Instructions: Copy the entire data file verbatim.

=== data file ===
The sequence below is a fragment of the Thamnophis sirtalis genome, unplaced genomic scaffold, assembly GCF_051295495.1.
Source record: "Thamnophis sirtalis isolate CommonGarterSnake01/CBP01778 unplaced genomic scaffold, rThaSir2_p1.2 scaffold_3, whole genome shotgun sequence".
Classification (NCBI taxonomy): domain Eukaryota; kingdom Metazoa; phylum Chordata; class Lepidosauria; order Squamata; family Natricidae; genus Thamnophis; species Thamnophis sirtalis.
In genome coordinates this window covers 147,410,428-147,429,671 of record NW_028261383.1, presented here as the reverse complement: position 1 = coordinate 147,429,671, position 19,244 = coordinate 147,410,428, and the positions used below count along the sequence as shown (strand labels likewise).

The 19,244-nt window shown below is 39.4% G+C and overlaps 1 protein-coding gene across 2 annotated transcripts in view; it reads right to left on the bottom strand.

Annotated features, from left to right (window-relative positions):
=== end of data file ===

The sequence below is a fragment of the Thamnophis sirtalis genome, unplaced genomic scaffold, assembly GCF_051295495.1.
Source record: "Thamnophis sirtalis isolate CommonGarterSnake01/CBP01778 unplaced genomic scaffold, rThaSir2_p1.2 scaffold_3, whole genome shotgun sequence".
Classification (NCBI taxonomy): domain Eukaryota; kingdom Metazoa; phylum Chordata; class Lepidosauria; order Squamata; family Natricidae; genus Thamnophis; species Thamnophis sirtalis.
In genome coordinates this window covers 147,410,428-147,429,671 of record NW_028261383.1, presented here as the reverse complement: position 1 = coordinate 147,429,671, position 19,244 = coordinate 147,410,428, and the positions used below count along the sequence as shown (strand labels likewise).

The 19,244-nt window shown below is 39.4% G+C and overlaps 1 protein-coding gene across 2 annotated transcripts in view; it reads right to left on the bottom strand.

Annotated features, from left to right (window-relative positions):